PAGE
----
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ILA Methodology

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Keiran Pennisi

on 26 October 2014

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Transcript of ILA Methodology

collection tool
The questionnaire used to collect the student reflections was an adapted version of the SLIM toolkit.

Only questionnaire 2 and 3 were used, due to the duration of the inquiry project and concerns of 'over-surveying' the students. Questionnaire 3 had the extra question of "What did you learn in doing this research project?"
answers given
The most striking observation from the questionnaire results, was the dramatic increase of written data shared by the students in their open-ended responses for questions 1, 4 & 5.

The student responses were largely quantitative data presented in fact recall, with minimal explanation and conclusion statements shared.
A Year 4 class, comprising of 24 students, were involved in an inquiry based Geography project.

These students attend a small Catholic Primary School with a population of 350, and a year level cohort of 50 students.
who was involved
ILA Methodology
how it was evaluated
my role
As the teacher-librarian at the school, I was able to administer the questionnaires during library visits in week 3 & 9, with 8 boys and 7 girls completing both questionnaires.

I also attended classroom lessons on several occasions to observe the students, and participated in weekly informal discussions with the classroom teacher.
classroom activities
Out of the 24 students, 15 students completed both questionnaire 2 & 3 during week 3 and week 9 of this term long unit.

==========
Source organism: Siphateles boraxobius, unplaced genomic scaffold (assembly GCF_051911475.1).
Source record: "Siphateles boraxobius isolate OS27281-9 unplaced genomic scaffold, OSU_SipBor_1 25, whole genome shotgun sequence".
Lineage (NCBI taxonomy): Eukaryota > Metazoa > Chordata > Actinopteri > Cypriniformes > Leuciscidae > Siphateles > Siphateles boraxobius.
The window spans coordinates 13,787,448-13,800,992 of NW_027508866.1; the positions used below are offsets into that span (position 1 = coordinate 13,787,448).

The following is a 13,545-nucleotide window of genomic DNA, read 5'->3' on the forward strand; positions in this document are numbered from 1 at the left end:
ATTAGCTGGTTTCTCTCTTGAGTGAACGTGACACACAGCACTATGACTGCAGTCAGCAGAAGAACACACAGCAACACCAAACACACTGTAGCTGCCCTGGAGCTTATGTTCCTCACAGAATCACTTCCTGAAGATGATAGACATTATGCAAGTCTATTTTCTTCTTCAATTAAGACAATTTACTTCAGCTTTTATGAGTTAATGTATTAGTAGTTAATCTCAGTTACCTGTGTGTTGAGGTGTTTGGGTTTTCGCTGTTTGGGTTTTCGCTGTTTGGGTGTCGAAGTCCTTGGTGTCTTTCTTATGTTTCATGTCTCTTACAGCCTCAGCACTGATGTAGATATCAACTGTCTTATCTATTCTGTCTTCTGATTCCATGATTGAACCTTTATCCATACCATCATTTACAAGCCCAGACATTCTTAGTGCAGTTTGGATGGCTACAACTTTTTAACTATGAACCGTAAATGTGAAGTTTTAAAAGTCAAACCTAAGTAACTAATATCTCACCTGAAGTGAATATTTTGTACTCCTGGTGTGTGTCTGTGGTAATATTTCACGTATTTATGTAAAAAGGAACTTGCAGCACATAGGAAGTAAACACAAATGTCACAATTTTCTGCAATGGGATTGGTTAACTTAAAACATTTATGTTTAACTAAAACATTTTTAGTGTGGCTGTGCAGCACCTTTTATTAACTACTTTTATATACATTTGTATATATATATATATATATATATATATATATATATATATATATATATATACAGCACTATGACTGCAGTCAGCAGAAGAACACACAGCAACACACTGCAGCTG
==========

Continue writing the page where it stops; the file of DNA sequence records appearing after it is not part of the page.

During week 1 & 2, the classroom teacher presented key concept lessons covering topics such as Australia's geographical location, film and generic structure, reading maps, word study, movie maker, and an introduction to Africa.
Students were given four 1 hour lessons per week to address the KWH questions that drove their inquiry process. The teacher navigated the students through the questioning process individually, in small groups and also as a whole class, at times.

The laptop program in Year 4 allowed the students to access the use of technology on a daily basis. Students who incurred technical issues were slowed down at times, due to the nature of researching, organizing data, writing, editing, creating and recording movies, which required a laptop with internet access.

After collecting both questionnaires, student responses for question 1 were coded into the categories of fact, explanation or conclusion, by using the SLIM analysis and scoring guidelines. Responses for questions 2, 3 & 7 were tallied under provided headings.

Questions 4-6 were considered as themes which provided personal problem solving reflections the students experienced during the open inquiry process
(GeST Situated Window).
Full transcript